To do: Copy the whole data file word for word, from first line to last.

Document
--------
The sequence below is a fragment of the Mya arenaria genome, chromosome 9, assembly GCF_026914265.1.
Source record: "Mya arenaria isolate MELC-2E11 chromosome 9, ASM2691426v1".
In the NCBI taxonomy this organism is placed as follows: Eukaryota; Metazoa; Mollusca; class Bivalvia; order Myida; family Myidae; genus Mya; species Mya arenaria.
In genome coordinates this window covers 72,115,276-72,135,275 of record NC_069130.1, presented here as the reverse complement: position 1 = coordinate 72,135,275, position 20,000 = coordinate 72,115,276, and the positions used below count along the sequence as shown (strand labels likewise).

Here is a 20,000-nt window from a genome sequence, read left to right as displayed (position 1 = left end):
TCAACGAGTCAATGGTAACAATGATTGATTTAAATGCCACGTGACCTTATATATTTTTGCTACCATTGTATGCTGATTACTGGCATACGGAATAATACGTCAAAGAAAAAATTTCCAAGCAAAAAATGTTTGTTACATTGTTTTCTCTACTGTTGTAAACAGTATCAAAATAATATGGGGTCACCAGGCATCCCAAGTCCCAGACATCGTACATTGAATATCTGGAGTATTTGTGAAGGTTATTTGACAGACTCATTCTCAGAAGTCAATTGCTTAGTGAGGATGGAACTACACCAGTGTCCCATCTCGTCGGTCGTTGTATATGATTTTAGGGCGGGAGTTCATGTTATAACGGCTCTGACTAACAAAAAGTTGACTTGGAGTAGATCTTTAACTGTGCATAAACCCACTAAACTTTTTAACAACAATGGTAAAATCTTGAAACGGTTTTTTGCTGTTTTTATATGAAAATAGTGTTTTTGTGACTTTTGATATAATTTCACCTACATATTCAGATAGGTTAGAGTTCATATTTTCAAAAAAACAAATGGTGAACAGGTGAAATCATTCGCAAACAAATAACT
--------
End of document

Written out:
The sequence below is a fragment of the Mya arenaria genome, chromosome 9, assembly GCF_026914265.1.
Source record: "Mya arenaria isolate MELC-2E11 chromosome 9, ASM2691426v1".
In the NCBI taxonomy this organism is placed as follows: Eukaryota; Metazoa; Mollusca; class Bivalvia; order Myida; family Myidae; genus Mya; species Mya arenaria.
In genome coordinates this window covers 72,115,276-72,135,275 of record NC_069130.1, presented here as the reverse complement: position 1 = coordinate 72,135,275, position 20,000 = coordinate 72,115,276, and the positions used below count along the sequence as shown (strand labels likewise).

Here is a 20,000-nt window from a genome sequence, read left to right as displayed (position 1 = left end):
TCAACGAGTCAATGGTAACAATGATTGATTTAAATGCCACGTGACCTTATATATTTTTGCTACCATTGTATGCTGATTACTGGCATACGGAATAATACGTCAAAGAAAAAATTTCCAAGCAAAAAATGTTTGTTACATTGTTTTCTCTACTGTTGTAAACAGTATCAAAATAATATGGGGTCACCAGGCATCCCAAGTCCCAGACATCGTACATTGAATATCTGGAGTATTTGTGAAGGTTATTTGACAGACTCATTCTCAGAAGTCAATTGCTTAGTGAGGATGGAACTACACCAGTGTCCCATCTCGTCGGTCGTTGTATATGATTTTAGGGCGGGAGTTCATGTTATAACGGCTCTGACTAACAAAAAGTTGACTTGGAGTAGATCTTTAACTGTGCATAAACCCACTAAACTTTTTAACAACAATGGTAAAATCTTGAAACGGTTTTTTGCTGTTTTTATATGAAAATAGTGTTTTTGTGACTTTTGATATAATTTCACCTACATATTCAGATAGGTTAGAGTTCATATTTTCAAAAAAACAAATGGTGAACAGGTGAAATCATTCGCAAACAAATAACT